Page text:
The Low Carbon Neighborhood (a concept we really like!)
Imagine, for a minute, the future of our neighborhoods in a carbon constrained world. What will they look like and how will they function?
Neighborhoods and regional leaders should be asking this question and search for solutions that take an integrated approach. Enter the low carbon zone, climate benefit district, or low carbon neighborhood. While we’re not the first to propose this concept–we like the idea. The tools we need for a low carbon future are at hand, but we’ve yet to develop the toolkit for implementation.
Check out our proposal for a living city neighborhood, utilizing our research on behavior, community engagement, sequestration, food, and carbon neutrality!
Our urban neighborhoods hold the highest prospects for a low carbon economy, but also tend to face difficult problems such as aging infrastructure and population decline. The low carbon neighborhood can address both the opportunities and challenges. The groundwork for such neighborhoods will require four core approaches:
1. Policy: legislative tools and rezoning based on principles of sustainability and long term growth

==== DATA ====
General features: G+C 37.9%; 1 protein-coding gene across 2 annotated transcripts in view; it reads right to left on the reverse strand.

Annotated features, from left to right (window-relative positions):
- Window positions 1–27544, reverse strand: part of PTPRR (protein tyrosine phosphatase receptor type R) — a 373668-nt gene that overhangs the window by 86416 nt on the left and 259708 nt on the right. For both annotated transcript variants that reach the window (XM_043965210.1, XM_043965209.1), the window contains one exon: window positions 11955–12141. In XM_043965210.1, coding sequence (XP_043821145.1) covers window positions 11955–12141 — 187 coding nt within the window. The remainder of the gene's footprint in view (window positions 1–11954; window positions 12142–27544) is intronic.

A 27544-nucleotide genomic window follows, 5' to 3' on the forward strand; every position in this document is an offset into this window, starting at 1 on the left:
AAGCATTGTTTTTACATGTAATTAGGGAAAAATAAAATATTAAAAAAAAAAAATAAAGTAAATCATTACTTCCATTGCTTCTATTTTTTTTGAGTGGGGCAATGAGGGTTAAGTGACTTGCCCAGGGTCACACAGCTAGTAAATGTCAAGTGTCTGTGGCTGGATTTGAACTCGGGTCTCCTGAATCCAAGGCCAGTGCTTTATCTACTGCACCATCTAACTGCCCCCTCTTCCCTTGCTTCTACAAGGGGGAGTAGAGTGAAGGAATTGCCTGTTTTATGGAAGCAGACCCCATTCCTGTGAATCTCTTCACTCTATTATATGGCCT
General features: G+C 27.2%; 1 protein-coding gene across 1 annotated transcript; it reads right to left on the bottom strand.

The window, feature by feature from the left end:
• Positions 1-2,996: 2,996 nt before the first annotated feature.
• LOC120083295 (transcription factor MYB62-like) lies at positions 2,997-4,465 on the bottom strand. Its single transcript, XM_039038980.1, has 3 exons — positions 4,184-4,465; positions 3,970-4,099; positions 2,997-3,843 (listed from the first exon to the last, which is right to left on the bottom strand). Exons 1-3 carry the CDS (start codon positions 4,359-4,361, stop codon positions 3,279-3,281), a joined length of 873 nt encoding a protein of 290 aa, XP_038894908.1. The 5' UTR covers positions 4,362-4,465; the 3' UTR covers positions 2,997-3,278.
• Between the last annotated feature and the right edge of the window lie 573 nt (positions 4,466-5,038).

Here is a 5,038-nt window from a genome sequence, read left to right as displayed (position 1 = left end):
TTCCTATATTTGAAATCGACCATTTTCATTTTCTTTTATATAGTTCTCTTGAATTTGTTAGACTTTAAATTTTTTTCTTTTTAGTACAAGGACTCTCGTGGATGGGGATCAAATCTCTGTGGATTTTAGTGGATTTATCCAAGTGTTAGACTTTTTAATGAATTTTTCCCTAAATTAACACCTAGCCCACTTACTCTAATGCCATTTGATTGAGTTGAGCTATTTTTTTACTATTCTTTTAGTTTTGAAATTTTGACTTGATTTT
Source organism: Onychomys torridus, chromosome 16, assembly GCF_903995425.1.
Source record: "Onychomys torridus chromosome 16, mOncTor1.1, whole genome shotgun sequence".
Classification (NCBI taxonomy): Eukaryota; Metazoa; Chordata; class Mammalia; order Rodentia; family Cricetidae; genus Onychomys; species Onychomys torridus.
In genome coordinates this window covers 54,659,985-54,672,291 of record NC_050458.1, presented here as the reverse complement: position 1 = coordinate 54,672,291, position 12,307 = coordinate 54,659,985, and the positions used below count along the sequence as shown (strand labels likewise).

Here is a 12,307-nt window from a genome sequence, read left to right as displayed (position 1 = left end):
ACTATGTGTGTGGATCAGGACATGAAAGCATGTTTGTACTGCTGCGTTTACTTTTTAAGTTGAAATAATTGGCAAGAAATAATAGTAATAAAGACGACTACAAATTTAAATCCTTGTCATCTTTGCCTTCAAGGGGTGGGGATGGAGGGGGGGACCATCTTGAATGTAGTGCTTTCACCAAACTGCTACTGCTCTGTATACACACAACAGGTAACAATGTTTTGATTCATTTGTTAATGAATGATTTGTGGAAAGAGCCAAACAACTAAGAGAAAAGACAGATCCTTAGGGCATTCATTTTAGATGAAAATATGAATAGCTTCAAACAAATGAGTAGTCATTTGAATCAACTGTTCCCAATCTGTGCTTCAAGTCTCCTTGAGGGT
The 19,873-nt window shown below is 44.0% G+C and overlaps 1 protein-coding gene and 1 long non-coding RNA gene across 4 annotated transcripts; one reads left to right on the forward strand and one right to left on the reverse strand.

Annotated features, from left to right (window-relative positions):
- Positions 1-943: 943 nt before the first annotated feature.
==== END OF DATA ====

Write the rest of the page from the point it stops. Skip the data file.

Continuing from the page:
2. Funding: provision of incentives and funding for community initiatives
3. Engagement: communication and engagement with local residents and businesses
4. Measurement: needs to occur to gauge the success of the program and potential as a global model (metrics for measurement should be focused on carbon, social, and economic indicators)
A low carbon district or neighborhood is a truly holistic approach to the issue of climate change, long term community sustainability and social equity; it provides solutions for urban environmental problems, will soften the costs of regulatory carbon schemes, and will be a huge engine for green jobs growth.
What does our neighborhood of the future look like? We imagine a neighborhood that provides opportunities for low carbon lifestyles by creating access to: pedestrian and bike friendly streets, high density mixed used development, locally produced food and products, efficient regional public transit, locally produced district energy and water supplies, renewable energy, and responsible citizens.